Private aircraft chartering is an enticing industry for startups as well as established companies looking for a new venture. After all, it is potentially very lucrative, and the increasing popularity of flight-share and on-demand (sometimes called “Uber for X”) models means there is a large market that has yet to be tapped.
Still, it is not without risks: this relatively young industry has pitfalls that have led to the collapse of several companies in recent years. For companies and investors that have decided that the potential reward is worth the risk, here are a few mistakes to avoid, to give your business a better chance of success.
1. Misunderestimating the capital requirements
This alone has led to the downfall of numerous startups in the past couple of years, both related to the aviation industry and otherwise. Crowdfunding platforms and means to obtain venture capital may be plentiful nowadays, but it’s still important not to get carried away by the amounts you raise.
A private aviation-related business comes with not only a high initial capital requirement but also high operating costs; just because you’ve raised millions in venture capital, doesn’t mean that’ll be enough to sustain you until the profits roll in. Even if your company doesn’t own a fleet and instead acts as a broker for flights, don’t underestimate your costs: developing, running, and marketing a web service that works properly doesn’t come cheap.
2. Overestimating the demand
The failure of celebrity-backed startup companies made big news in 2016. This is very telling: in some cases, not even a sizeable heap of venture capital and the publicity generated by an entire roster of enthusiastic big-name celebrities can keep a business afloat.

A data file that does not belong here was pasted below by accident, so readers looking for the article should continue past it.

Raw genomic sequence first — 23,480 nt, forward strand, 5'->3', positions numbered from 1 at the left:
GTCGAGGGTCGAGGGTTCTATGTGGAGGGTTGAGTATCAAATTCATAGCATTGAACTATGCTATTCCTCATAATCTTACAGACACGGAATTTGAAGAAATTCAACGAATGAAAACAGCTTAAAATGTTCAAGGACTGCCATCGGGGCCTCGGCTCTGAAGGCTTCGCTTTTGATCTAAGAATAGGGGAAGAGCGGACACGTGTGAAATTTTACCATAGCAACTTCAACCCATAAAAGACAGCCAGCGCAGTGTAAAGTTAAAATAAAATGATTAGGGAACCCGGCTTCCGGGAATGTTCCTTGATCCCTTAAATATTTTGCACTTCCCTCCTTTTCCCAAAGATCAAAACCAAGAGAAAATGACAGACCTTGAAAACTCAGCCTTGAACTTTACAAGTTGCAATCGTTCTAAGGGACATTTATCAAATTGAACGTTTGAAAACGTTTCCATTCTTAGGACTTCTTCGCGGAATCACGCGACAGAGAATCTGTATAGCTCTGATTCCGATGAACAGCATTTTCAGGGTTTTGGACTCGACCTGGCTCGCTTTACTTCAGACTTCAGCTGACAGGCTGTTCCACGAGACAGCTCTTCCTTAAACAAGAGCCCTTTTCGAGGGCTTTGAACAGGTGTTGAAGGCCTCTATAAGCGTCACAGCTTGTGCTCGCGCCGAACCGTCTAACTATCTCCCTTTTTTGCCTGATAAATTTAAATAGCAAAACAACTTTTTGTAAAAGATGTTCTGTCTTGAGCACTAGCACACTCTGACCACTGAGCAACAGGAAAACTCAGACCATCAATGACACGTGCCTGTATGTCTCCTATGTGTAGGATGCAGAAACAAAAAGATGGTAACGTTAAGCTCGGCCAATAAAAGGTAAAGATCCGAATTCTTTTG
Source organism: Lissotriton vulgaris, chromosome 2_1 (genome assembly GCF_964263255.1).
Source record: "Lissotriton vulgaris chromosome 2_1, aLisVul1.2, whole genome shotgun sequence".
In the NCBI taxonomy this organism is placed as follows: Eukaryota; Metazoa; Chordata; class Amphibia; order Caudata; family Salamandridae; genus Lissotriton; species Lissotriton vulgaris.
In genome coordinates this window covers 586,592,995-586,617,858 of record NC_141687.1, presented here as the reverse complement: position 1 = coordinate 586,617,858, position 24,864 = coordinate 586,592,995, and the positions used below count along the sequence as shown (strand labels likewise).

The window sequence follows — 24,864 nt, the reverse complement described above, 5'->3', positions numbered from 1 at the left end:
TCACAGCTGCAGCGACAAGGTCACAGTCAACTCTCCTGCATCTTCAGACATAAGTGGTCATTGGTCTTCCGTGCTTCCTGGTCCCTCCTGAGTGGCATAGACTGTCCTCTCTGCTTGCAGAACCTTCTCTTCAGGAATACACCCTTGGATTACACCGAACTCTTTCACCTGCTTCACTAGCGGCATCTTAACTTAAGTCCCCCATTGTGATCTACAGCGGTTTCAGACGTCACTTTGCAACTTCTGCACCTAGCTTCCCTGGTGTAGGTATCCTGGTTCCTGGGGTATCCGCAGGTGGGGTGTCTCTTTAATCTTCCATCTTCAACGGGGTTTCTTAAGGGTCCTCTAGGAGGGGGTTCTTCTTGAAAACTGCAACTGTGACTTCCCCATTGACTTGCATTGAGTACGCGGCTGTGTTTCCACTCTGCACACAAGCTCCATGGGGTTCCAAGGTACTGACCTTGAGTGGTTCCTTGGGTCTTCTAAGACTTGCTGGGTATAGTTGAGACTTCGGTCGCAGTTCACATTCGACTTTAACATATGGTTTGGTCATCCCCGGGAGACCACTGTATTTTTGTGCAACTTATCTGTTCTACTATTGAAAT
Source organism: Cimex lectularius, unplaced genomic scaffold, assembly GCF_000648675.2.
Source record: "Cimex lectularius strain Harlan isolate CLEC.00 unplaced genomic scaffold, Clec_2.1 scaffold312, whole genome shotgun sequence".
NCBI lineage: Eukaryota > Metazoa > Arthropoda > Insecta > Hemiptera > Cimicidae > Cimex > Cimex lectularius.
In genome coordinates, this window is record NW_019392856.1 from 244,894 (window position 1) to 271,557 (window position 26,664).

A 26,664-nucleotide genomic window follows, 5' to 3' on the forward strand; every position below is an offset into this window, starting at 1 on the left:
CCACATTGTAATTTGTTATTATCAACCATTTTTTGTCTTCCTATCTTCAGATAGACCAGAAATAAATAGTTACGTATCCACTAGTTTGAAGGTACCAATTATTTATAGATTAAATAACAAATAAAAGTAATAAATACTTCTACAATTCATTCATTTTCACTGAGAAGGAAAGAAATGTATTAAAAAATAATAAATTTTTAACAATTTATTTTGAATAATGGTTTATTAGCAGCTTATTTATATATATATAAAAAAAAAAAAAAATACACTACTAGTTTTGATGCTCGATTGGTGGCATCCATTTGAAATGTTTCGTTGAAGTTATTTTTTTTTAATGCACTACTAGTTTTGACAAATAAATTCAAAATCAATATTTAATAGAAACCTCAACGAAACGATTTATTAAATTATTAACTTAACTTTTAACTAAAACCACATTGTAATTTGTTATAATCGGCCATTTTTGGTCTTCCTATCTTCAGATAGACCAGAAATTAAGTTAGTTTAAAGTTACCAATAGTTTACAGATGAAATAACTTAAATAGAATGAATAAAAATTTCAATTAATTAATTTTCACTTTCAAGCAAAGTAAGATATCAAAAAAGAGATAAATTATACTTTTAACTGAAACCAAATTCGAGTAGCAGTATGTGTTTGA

A reason for this is overestimating the demand for a product or service. Hype does not necessarily mean demand, but it’s easy to confuse the two. When your idea gains momentum in media attention before you’ve even launched, it’s easy to think that the orders are going to start rolling in as soon as you’re live. This isn’t the case at all, especially for a service that comes with high price tags, such as private jet charters. Do comprehensive market research and be conservative with your estimates. Don’t fall for the hype.
3. Not choosing the right location
“Location, location, location” applies to aviation businesses as much as it does to real estate, as this more or less determines your demand and supply. Consider how steep the competition will be in that area as well.
Moreover, the area where you set up can determine your operating costs: taxes, insurance rates, fuel prices, costs of living (which can affect salaries and benefits), and office space expenses.
4. Not having supply guaranteed
“Uber for airplanes” startups tend to fold soon after they realize that “on-demand” flights aren’t always easy to guarantee whenever their clients, well, demand. If you sell memberships with the promise of convenient flights whenever customers need it, you had better make sure your arrangement with operators can provide that. Otherwise, the only demand you’ll end up with is for refunds. (Alternatively, some companies have kept the customers’ money, in which case the bad press spiraling out of control would spell the end of the business anyway.)